Anybody driven one?
Where I live, only very young people (early 20s) seem to be driving these cars.
Blue collar guys like me wouldn’t be allowed in the building if our colleagues saw us show up in one of these things.
But there do seem to be many of these cars around, so there is apparently a niche which needs to be filled.
Whoever’s buying them, good to see GM finally figured out how to make a popular subcompact. Makes me think of the Chevette my sister had, and not fondly.
I agree. I’m not sure about Chrysler, but Ford and GM seem to have gotten a few things right recently.
Perhaps the large network of Chevrolet dealers may be a deciding factor for buyers looking for an economy car.
I remember well the recession of the late 1950s. The cars that made big gains in sales were the Rambler and the Studebaker Lark. Both of these makes were compacts. In 1960, Ford, Chrysler, and GM introduced compacts–the Falcon, the Corvair, and the Valiant. The most successful was Ford’s Falcon. The Ford Falcon was the least sophisticated of the U.S. compacts available at the time. It had the smallest standard engine of 144 cubic inches. It had a hand choke. The floor of the trunk was the top of the gas tank. The automatic transmission was a 2 speed unit. Yet, the sales of the Falcon exceeded the other compacts. I think much of this was due to the strong Ford dealer network.
Since we are coming out of a recession period now, I can see where having a large Chevrolet dealer network would help sales of the Spark. While we were in the recession, many people didn’t have the money to buy a new car. As the recession eases, buyers need a car but are not buying more car than they need. The same was true back in 1960.
Well said @triedaq
Not everyone has money to buy a 40k pickup truck that the automakers want to sell them.
Actually, the Spark sounds like a really good little car. I just read a review from a guy who’s 5 ft 11, 260 lbs, says there’s plenty of room, and he gets 50 mpg hwy. He loves it.
I got crap when I drove the prius to work. I told my coworkers when they start paying my bills and fuel they can tell me what to drive. I also told one of them not to talk, because he drives a 35k gas hog, puts all his gas on credit cards that he cant pay off at the end of the month and is drowning in debt. ( the only reason I know this is because he tells everyone) OTOH they make fun of the caprice as well.
I did see a few sparks in our redneck of the woods. Just yesterday I seen one that was a purple color driven by a guy in his 60s or 70s. I have to admit I did snicker a bit at the purple.
But the spark is a practical affordable car, gets great mileage, has the electronic gadgets that people want these days, if its reliable, I think chevy hit a home run.
Yeah, the Car and Driver review said the purple color was pretty hideous…
We live in a suburb and up to 2-3 years ago had a lot of trucks and SUV’s around. It was rare that I could see where my Camry was parked in a lot because of the size of anything next to it. Now, the number of smaller cars have gone up. The Prius is being driven by almost anybody. Yesterday when I went shopping, there was a long row of parked cars, all smaller than my Camry. There were 2 Sonics, 2 small Scions, 3 Mazda 2’s and so on.
I think times are changing.
I personally wouldn’t drive a Prius
But you’re making a smart decision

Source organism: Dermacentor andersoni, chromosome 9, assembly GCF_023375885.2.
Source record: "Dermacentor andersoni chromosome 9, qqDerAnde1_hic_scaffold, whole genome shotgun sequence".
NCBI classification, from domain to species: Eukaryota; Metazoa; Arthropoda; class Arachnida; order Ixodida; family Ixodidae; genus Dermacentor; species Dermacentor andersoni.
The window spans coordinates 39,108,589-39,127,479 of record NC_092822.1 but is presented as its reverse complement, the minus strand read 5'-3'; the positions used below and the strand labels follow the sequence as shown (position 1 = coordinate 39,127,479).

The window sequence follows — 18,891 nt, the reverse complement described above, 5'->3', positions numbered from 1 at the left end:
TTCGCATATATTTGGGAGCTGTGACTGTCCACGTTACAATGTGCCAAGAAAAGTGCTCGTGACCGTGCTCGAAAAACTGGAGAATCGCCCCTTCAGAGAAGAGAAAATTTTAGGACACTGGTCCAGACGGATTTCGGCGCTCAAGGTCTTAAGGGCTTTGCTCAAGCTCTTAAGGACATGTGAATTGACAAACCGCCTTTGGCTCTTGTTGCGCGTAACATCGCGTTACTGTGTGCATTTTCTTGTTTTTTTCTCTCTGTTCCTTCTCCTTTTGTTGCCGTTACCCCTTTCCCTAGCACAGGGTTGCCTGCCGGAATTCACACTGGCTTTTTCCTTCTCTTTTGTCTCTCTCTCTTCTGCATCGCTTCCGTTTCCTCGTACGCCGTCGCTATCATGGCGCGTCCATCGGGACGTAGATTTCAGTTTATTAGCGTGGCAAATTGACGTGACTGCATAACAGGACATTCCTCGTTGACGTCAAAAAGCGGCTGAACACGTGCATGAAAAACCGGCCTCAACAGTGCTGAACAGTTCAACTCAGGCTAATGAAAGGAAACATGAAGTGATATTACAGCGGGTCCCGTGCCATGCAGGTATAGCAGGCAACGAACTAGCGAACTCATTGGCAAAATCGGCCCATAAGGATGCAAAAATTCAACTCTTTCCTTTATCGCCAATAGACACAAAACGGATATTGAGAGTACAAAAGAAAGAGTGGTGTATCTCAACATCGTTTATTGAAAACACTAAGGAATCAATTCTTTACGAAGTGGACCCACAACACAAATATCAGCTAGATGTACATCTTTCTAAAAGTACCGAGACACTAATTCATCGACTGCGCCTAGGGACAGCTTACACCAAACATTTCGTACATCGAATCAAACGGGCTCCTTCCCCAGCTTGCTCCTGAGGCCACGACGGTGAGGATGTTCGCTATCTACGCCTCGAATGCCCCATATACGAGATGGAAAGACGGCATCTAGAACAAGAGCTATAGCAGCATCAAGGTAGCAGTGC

You can smile when you drive past a gas station and see one of your colleagues filling up
I still have the truck but it sits most of the time now. I got a hitch for the prius and I have a small 4x8 utility trailer that I use to tow a riding mower. It tows it just fine. We are talking maybe 700 lbs. I never put the mower in the back of the truck anyway since it was such a Pita. I usually just trailered it.
I fear for the next generation. We’ll be just like France or Italy.
I don’t think a hybrid is a very good choice for towing anything
Lots of people live in cities or crowded suburbs, and a small car makes sense. If you ask young people where their ideal place to live is, many will tell you center cities, where they can walk to places, get to transit, and don’t need to drive a lot. And @Bing, France and Italy have lots and lots of residential old cities. You couldn’t drive a Chevy pickup into most of those places at all, and certainly couldn’t park it. Here we have open spaces, but our cities are crowded, 320 million people in America now, third biggest population in the world. Only China and India have more people. People are moving back into the center of old cities, and they want small cars. If there’s a demand, capitalism provides a supply.
I live in a relatively small town that would be considered by most a rural area and apparently a significant number of people in the area are opting for Spark class vehicles. My home is at the dead end of a 1/2 mile long residential street and there are 3 Yarises, 2 Nissan Versas and several of the GM copies of that style. I have long wondered why anyone would want a $50,000, 2 ton battle tank to drive 5 miles to work and 3 miles to the supermarket and more and more people are coming to the same conclusion.
My daughter drove both the Spark and Cruze. She bought the Cruze, and said she didn’t like the Spark. But the Spark is the least expensive new car available. That garners a lot of sales whether the car drives like a Boxter or not.
I wonder if people will still love the Spark, Versa, Yaris, etc. when they are 10 years old, need repairs and aren’t worth much anymore.
@db4690, given their low purchase prices they’re not worth that much new either.
But that’s part of the attraction, obviously. If I bought one and got 10 years of 35-50 mpg with reasonable reliability, I’d be pretty happy. And I’ll venture to guess those owners will be much happier than the previous generations of Pinto, Gremlin, Chevette, Fiesta, Vega and Yugo owners.